Welcome to 2017, everyone! I hope you had a nice vacation!
My New Year's Eve was spent with my significant other, drinking sparkling wine, eating lots of cheese and crackers, and watching Mariah Carey make a fool of herself in front of millions of people. Pretty low key, but nice and relaxing. Twitter, meanwhile, was likely having a lot less fun, as the company had just lost the head of one of its most important markets.
On December 31, Kathy Chen, Twitter's Managing Director of China, announced that she was leaving her job a mere eight months after first signing on back in April of 2016. The reveal came in a series of Tweets, in which Chen lauded the company, and its growth in the region, citing the "400% over the past 2 years" in Twitter's Chinese advertising base.
3/12 Great China is one of our fastest growing revenue markets in Asia Pacific for Twitter today and we remain committed to this market.— Kathy Chen (@kathychen2016) December 31, 2016
4/12 We have grown our Greater China advertiser base nearly 400% over the past 2 years and we thank all of them for their support.— Kathy Chen (@kathychen2016) December 31, 2016
So if things are going so well, why did she decide to leave? From her Tweets, it sounds as if a good portion of Chen's responsibilities, which included working with advertisers had been handed off. She admitted that the Chinese ad sales responbilities had been handed off to Twitter's APAC (Asia Pacific) office, rather than the office Chen had been heading in Hong Kong.
5/12 We have fully transitioned our Chinese ad sales & support activities to our APAC HQ. All Chinese ad queries go to Alan Lan (@bluealan).— Kathy Chen (@kathychen2016) December 31, 2016
7/12 Now that the Twitter APAC team is working directly with Chinese advertisers, this is the right time for me to leave the company.— Kathy Chen (@kathychen2016) December 31, 2016
Going forward, the Hong Kong office will remain open, "to maintain our Greater China presence & for business opportunities with Chinese companies," Chen said, though there's no word on who will be taking over her position. VatorNews reached out to Twitter for comment on Chen's departure, and the future of the Hong Kong office, andw we will update this story if we learn more.
Chen is the third Twitter executive in Asia to depart in the last couple of months. In November, Rishi Jaitly, head of India, announced he was leaving after four years. He was followed by Parminder Singh, Twitter’s managing director for India, Southeast Asia and MENA, who left just two days later.
Not everyone will be sad to see Chen go. Only a week after her appointment, she became a lighting rod for controversy when it was revealed that she had started her career working for the Chinese military in the 1980s.
Twitter has become an alternative to government-run services like Weibo, which has more than 236 million monthly active users, but who are under strict controls over what they can, and cannot say. Despite being banned in the country, there are estimated to be 10 million Chinese users on Twitter, which allows them the type of freedom they are otherwise not afforded.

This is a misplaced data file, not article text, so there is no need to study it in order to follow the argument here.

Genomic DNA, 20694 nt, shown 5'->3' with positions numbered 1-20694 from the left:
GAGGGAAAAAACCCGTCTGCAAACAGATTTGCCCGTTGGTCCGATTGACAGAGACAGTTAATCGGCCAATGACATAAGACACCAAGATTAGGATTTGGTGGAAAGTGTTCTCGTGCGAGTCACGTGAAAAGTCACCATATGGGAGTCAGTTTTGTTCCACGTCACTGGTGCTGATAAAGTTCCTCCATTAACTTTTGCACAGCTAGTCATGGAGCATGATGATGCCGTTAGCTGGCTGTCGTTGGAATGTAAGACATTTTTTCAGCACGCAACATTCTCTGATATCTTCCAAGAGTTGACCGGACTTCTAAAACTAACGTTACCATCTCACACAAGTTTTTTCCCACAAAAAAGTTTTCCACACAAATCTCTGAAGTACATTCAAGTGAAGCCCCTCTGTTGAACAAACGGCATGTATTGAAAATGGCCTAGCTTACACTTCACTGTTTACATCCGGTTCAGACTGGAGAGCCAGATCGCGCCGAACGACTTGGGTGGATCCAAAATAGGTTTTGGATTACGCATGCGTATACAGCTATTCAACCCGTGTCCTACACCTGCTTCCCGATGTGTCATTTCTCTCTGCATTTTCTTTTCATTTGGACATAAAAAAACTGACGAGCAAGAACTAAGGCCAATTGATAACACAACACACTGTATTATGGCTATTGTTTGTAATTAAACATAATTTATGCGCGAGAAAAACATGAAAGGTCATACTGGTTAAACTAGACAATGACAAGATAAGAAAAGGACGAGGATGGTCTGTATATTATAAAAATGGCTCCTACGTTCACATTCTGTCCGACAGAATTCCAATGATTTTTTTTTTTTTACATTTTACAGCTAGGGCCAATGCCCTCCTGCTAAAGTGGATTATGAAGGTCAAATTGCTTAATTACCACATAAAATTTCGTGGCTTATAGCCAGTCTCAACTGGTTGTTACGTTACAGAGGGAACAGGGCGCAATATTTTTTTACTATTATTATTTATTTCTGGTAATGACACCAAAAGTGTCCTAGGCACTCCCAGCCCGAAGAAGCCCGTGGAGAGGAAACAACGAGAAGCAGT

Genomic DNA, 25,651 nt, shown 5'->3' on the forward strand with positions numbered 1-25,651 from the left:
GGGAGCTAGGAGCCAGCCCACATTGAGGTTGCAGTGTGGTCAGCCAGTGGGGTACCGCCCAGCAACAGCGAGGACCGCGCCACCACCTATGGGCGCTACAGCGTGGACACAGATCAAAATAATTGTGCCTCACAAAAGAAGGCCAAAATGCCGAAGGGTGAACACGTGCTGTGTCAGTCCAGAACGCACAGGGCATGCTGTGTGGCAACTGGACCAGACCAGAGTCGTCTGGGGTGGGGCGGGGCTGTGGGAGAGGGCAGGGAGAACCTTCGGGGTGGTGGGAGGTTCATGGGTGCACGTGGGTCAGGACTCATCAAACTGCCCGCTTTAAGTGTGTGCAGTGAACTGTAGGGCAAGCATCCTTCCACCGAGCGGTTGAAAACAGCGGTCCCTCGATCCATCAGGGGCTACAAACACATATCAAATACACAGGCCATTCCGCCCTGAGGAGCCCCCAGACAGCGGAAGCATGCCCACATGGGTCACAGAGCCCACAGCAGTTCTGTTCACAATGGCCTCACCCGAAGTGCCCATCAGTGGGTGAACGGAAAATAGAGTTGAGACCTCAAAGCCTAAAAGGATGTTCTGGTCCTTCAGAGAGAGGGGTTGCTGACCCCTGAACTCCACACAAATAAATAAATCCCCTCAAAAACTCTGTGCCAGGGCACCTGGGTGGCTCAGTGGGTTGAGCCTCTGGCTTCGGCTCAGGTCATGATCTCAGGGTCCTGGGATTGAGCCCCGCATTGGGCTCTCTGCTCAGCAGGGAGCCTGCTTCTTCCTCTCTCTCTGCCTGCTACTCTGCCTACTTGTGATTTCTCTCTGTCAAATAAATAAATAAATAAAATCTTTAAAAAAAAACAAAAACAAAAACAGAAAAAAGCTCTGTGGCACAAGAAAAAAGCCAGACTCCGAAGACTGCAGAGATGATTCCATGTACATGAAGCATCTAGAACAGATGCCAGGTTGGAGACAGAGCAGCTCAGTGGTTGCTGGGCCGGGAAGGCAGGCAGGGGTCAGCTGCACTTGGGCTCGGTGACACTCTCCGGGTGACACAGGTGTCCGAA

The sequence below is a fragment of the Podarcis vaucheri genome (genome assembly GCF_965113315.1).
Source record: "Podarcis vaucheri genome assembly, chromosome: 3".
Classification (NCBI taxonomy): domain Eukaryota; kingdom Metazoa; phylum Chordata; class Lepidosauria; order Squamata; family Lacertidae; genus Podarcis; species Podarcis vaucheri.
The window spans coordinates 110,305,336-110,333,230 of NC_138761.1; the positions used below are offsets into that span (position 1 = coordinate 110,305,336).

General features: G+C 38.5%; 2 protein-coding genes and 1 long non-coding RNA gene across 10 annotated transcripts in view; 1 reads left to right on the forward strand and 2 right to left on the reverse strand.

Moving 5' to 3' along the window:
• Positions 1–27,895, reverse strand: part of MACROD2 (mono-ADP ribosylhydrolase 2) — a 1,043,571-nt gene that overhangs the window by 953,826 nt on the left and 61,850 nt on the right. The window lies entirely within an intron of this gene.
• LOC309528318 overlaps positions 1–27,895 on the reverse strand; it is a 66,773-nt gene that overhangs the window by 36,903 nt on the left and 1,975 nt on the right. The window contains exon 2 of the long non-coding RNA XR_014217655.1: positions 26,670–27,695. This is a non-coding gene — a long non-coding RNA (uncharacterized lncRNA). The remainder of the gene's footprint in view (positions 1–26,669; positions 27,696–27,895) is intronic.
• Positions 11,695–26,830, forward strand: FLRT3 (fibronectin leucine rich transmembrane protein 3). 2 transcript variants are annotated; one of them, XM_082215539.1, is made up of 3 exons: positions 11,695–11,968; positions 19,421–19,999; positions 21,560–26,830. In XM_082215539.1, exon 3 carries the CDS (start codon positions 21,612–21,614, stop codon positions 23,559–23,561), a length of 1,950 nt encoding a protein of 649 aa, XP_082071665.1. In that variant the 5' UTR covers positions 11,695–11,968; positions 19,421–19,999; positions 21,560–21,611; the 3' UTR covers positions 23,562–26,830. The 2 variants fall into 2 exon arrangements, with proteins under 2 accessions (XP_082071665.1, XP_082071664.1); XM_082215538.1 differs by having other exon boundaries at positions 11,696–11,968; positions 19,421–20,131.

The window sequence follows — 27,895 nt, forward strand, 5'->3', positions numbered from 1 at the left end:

As a result, multiple Chinese Twitter users, as well as Chinese activists, began to speak out about Chen's appointment, expressing fear over a potential increase in censorship.
Social media and censorship in China
China is well known for cracking down on social media, and for banning many American networks from operating. The main issue stopping social networks from being able to operate fully in China are those aforementioned issues with censorship. LinkedIn, which was able to strike a deal to enter the country in 2014, learned this lesson the hard way.
After the company made its China announcement, the company also came under fire after it admitted that it was only able to operate there because it complied with Chinese censorship laws. LinkedIn CEO Jeff Weiner was forced to defend the decision in a blog post.
"As a condition for operating in the country, the government of China imposes censorship requirements on Internet platforms. LinkedIn strongly supports freedom of expression and fundamentally disagrees with government censorship," Weiner said.
"At the same time, we also believe that LinkedIn’s absence in China would deny Chinese professionals a means to connect with others on our global platform, thereby limiting the ability of individual Chinese citizens to pursue and realize the economic opportunities, dreams and rights most important to them."
Even though it isn't even allowed to operate in China, Facebook also found itself in some hot water as well just from the appearance of cowtowing to censorship rules in the country.
It was reported in November that Facebook was developing a censorship tool that would stop posts from appearing based on the geographic location of the user. That would let a third-party, likely a Chinese company, would have full control and be able to decide which stories and topics users get to see. Combined with the scandals surrounding the company’s trending news, and the proliferation of fake news during the election cycle, did not help inspire confidence in Facebook's editorial stances.
These censorship issues, which dogged Chen right out of the gate, aren't going away any time soon, either, as China has been cracking down even harder on U.S. new sites.
(Image source: ft.com)